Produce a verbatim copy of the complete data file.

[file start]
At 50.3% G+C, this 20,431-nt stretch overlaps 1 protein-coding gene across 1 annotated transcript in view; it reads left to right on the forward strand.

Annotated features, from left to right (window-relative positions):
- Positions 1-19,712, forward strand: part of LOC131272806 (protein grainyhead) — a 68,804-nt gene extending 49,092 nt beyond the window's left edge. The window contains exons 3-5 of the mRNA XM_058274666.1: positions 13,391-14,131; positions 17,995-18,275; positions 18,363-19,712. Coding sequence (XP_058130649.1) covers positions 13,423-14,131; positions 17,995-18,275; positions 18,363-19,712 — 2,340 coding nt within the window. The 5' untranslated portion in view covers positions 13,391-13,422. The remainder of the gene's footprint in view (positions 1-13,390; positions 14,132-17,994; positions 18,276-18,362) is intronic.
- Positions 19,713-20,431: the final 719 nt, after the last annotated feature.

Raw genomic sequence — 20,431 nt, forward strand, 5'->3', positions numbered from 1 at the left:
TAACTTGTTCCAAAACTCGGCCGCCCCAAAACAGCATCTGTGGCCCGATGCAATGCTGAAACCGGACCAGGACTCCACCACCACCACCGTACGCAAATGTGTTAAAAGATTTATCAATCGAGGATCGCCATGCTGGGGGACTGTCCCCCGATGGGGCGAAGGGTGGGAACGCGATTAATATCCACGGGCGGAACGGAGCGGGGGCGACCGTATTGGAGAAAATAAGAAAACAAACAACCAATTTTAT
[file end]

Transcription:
At 50.3% G+C, this 20,431-nt stretch overlaps 1 protein-coding gene across 1 annotated transcript in view; it reads left to right on the forward strand.

Annotated features, from left to right (window-relative positions):
- Positions 1-19,712, forward strand: part of LOC131272806 (protein grainyhead) — a 68,804-nt gene extending 49,092 nt beyond the window's left edge. The window contains exons 3-5 of the mRNA XM_058274666.1: positions 13,391-14,131; positions 17,995-18,275; positions 18,363-19,712. Coding sequence (XP_058130649.1) covers positions 13,423-14,131; positions 17,995-18,275; positions 18,363-19,712 — 2,340 coding nt within the window. The 5' untranslated portion in view covers positions 13,391-13,422. The remainder of the gene's footprint in view (positions 1-13,390; positions 14,132-17,994; positions 18,276-18,362) is intronic.
- Positions 19,713-20,431: the final 719 nt, after the last annotated feature.

Raw genomic sequence — 20,431 nt, forward strand, 5'->3', positions numbered from 1 at the left:
TAACTTGTTCCAAAACTCGGCCGCCCCAAAACAGCATCTGTGGCCCGATGCAATGCTGAAACCGGACCAGGACTCCACCACCACCACCGTACGCAAATGTGTTAAAAGATTTATCAATCGAGGATCGCCATGCTGGGGGACTGTCCCCCGATGGGGCGAAGGGTGGGAACGCGATTAATATCCACGGGCGGAACGGAGCGGGGGCGACCGTATTGGAGAAAATAAGAAAACAAACAACCAATTTTAT